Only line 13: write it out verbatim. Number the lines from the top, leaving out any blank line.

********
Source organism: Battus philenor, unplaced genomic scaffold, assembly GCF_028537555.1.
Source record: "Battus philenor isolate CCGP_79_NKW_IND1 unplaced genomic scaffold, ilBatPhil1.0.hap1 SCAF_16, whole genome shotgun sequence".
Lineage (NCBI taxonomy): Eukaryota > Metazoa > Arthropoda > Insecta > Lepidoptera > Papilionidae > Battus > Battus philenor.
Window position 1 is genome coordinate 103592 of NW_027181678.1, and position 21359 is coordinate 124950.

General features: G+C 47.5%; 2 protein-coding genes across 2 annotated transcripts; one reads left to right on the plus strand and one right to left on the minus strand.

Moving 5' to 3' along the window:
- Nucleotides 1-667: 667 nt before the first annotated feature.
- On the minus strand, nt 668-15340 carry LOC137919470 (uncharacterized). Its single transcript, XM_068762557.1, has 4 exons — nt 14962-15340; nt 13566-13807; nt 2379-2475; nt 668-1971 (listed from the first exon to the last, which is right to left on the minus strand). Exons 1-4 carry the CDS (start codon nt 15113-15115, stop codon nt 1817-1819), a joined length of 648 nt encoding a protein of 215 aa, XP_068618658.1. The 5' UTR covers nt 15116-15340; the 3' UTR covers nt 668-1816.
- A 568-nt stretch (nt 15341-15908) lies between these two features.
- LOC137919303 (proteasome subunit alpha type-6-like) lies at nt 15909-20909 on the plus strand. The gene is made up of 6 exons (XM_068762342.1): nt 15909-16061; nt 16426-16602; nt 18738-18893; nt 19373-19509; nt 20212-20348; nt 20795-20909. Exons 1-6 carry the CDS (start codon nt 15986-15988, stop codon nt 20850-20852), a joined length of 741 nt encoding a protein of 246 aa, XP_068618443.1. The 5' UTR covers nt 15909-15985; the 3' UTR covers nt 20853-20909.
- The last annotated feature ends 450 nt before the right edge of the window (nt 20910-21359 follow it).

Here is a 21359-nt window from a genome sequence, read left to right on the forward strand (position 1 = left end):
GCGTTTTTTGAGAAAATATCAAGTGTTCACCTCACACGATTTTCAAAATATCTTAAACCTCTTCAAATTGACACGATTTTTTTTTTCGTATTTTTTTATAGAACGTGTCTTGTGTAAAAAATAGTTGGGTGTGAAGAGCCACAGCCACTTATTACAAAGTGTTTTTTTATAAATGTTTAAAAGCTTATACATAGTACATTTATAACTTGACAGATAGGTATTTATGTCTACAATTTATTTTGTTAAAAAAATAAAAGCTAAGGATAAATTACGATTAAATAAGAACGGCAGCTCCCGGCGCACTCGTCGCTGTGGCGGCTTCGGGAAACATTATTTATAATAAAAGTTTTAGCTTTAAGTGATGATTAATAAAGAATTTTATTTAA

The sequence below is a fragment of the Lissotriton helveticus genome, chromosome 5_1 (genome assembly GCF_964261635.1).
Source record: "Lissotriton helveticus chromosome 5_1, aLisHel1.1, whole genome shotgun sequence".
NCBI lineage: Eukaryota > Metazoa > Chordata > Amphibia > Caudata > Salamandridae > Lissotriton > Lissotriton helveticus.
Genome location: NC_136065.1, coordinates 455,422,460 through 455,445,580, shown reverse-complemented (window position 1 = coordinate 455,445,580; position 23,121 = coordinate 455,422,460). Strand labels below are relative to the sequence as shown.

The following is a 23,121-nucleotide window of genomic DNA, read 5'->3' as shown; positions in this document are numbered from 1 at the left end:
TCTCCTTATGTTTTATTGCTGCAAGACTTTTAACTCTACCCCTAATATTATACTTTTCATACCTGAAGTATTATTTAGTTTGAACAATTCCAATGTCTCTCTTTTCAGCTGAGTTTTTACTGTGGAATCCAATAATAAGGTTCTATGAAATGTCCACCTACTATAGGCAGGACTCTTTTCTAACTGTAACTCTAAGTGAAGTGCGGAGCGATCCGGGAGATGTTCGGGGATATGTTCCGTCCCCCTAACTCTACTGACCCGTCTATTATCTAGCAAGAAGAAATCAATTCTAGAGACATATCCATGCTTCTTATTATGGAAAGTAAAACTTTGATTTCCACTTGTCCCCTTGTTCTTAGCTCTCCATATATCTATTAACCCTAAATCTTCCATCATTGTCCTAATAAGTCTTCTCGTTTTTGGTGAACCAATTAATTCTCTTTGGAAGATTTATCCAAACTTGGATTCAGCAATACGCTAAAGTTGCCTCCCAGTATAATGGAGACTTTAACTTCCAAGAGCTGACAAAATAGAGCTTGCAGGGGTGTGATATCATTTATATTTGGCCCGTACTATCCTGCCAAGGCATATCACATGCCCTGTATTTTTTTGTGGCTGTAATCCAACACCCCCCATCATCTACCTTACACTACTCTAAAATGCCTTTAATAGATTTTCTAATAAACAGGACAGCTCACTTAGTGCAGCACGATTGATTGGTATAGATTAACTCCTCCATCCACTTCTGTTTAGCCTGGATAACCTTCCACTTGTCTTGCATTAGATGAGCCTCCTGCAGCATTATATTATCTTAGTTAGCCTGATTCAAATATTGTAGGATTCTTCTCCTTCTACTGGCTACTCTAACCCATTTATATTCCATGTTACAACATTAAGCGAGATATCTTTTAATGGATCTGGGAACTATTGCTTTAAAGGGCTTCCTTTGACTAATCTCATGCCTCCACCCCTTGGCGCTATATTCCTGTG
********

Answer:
GCGTTTTTTGAGAAAATATCAAGTGTTCACCTCACACGATTTTCAAAATATCTTAAACCTCTTCAAATTGACACGATTTTTTTTTTCGTATTTTTTTATAGAACGTGTCTTGTGTAAAAAATAGTTGGGTGTGAAGAGCCACAGCCACTTATTACAAAGTGTTTTTTTATAAATGTTTAAAAGCTTATACATAGTACATTTATAACTTGACAGATAGGTATTTATGTCTACAATTTATTTTGTTAAAAAAATAAAAGCTAAGGATAAATTACGATTAAATAAGAACGGCAGCTCCCGGCGCACTCGTCGCTGTGGCGGCTTCGGGAAACATTATTTATAATAAAAGTTTTAGCTTTAAGTGATGATTAATAAAGAATTTTATTTAA